Monday, May 4, 2015

Reach Deep, Find Warmth

I have been nestled inside the winter for months, it seems.  It has been so cold and dark. Even today, at the end of April, spring struggles to gain a grip, the wind and rain overtaking its warm and promising breezes, painting the hilltops white, again, pouring pellets of icy hail onto the ground. This weekend, there are predictions of  frost.

Each day, I walk past the newly budding lilacs on my way to the train station, and I kiss them, and tell them to be strong, and reach deep, and find warmth. I so hope the cold will not kill them before they flower.

I have sat inside an inner winter, too. Some days, I am able to look around, and revel in the rainbow coloured tulips and the deep blues and violets of the evening sky. But other days, I cannot reach deep enough to overcome the cold, and the world feels frozen, the wind biting at my fingertips.

I am writing this post a few days early, as, on Friday, I am travelling to Spain, to spend a week on a farm animal sanctuary called Pig Village, where I will bask in the sun, and rub pigs' bellies, and feed the chickens and donkeys that roam the fields, there, free to live out their lives without fear of slaughter. My heart needs me to be with animals, to work, and to sweat. Perhaps I can store the heat in my bones to keep me warm through the unsettled days of this English spring.

I am treading slowly toward the anniversary of my husband's death. Last night I remembered how I left him, on the 2nd of May, at the Manchester Airport, to come to the US to visit my son. I left him. I went off to New York, to watch my son graduate from University, to see his final, solo performance, to visit friends and hike gorges and savour the beauty of the waterfalls.  All the while, my husband was here, in England, on his own.

And the countdown had begun.

17 days, we were apart. We spoke on FaceTime, but I was distracted. I knew we would be together very soon. I was in my own little world. It was the price he paid, I told myself, for marrying an ex-pat. I needed to visit folks in America, and we could not afford for both of us to travel there, each year. We'd work out ways to minimise this stress, I thought. We'd discuss it upon my return.

 Three weeks after I came back to my husband, he was dead.

How could I do it? How could I have left him, alone? Why didn't I pay more attention to him, when we spoke? How could I not somehow know that we were in the countdown of his life?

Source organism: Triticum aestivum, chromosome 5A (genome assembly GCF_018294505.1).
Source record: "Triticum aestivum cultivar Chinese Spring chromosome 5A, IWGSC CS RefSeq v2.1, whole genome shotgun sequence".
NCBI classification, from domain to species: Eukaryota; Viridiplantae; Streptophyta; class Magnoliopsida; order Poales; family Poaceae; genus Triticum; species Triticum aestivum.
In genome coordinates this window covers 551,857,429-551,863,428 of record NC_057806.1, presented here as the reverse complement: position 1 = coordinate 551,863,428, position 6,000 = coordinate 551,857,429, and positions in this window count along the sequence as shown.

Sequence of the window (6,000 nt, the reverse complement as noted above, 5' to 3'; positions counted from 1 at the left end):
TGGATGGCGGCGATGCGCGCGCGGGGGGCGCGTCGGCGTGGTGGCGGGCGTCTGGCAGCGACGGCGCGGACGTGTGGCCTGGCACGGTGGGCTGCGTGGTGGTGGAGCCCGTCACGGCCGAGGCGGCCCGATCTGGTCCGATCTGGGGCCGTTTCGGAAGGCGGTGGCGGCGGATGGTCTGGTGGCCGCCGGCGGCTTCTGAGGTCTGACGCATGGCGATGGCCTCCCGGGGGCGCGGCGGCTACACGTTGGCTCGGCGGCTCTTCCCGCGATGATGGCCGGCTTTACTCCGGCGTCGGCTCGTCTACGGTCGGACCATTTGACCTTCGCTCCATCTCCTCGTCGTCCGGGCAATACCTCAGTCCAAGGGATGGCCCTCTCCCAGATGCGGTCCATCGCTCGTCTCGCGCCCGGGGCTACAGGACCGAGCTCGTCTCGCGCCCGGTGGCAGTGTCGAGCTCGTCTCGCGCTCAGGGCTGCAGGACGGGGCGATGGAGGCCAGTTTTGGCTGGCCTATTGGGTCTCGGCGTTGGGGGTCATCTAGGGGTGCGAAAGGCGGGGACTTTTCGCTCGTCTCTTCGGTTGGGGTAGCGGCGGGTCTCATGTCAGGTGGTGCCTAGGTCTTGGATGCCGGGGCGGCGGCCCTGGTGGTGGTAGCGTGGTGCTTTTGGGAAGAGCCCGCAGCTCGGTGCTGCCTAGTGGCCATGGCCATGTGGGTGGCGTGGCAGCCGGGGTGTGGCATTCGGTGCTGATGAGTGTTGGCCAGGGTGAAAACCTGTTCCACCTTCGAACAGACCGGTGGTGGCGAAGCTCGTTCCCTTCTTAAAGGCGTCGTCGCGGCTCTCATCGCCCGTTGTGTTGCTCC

And how do I learn to forgive myself for something I could not possibly have predicted? How long will I pour over the details of our last days together, wishing it had been other than it was? When will I see that I can't change what happened? How do I let this go?

Oh. It is so easy to crawl back into the depths of winter. The colours of my life were just beginning to emerge. Not brilliant colours, not bright. No fiery reds and oranges with their passion for living. Just soft and flowing pastel hues. But colour, nonetheless. Light and hope against the darkness.

Yet, the weather has turned cold, again. I feel a freeze coming. My purple lilac buds might not make it. My colours may just fade away, carried along on the wind of these memories.

Be strong, I must tell myself. Reach deep. Find warmth.


  1. yes, I know exactly how you feel, I left my husband to go on a weeks vacation that was not feeling absolutely well, I was gone 10 days, and he was gone in 6 more. there is a level of guilt, why did you go, why did you stay longer, why didn't you realize something was so wrong, you were smart about health issues and yet you kept your blinders on, why? but we have no real say. I so feel your pain and torment. The life I am going to live now is not the life I thought I would have. I I hope you are able to soak up some of the warmth where you are. Blessings to you.

    1. Thank you Melody, for your response. The guilt is so overwhelming, though I know it is not logical. Why we torture ourselves this way, I do not know. I hope you can give yourself some loving kindness. xx

  2. Thank you, Tricia. Yes, the guilt of leaving, of not knowing the countdown had begun. Last year, my husband stayed home while I flew across the country to attend a conference for work and was gone for 6 days. I was distracted and busy during the entire trip, looking forward to catching up when I got home. One of our last exchanges was him asking me to make a move in our online chess game, and my response that I was too busy with the conference but would play later. We texted a lot on that day I flew home, but did not facetime or talk before I got on the plane.
    My husband died on his way to pick me up from the airport... Would it really have been so hard for me to make time to play chess with him? I missed the last chance I had to play a game with him, for no good reason except that I was busy out of town. There are so many things I regret about that trip.
    I love the idea of retreating to a farm to work outdoors with animals, and hope to hear about that experience when you return.Thank you for continuing to share your journey with us.

    1. Thank you for sharing your story with me. The regrets are so hard, particularly with a sudden death. I appreciate so much you are willing to be honest about what happened. I hope to write about my amazing experience here at Pig Village in next week's post.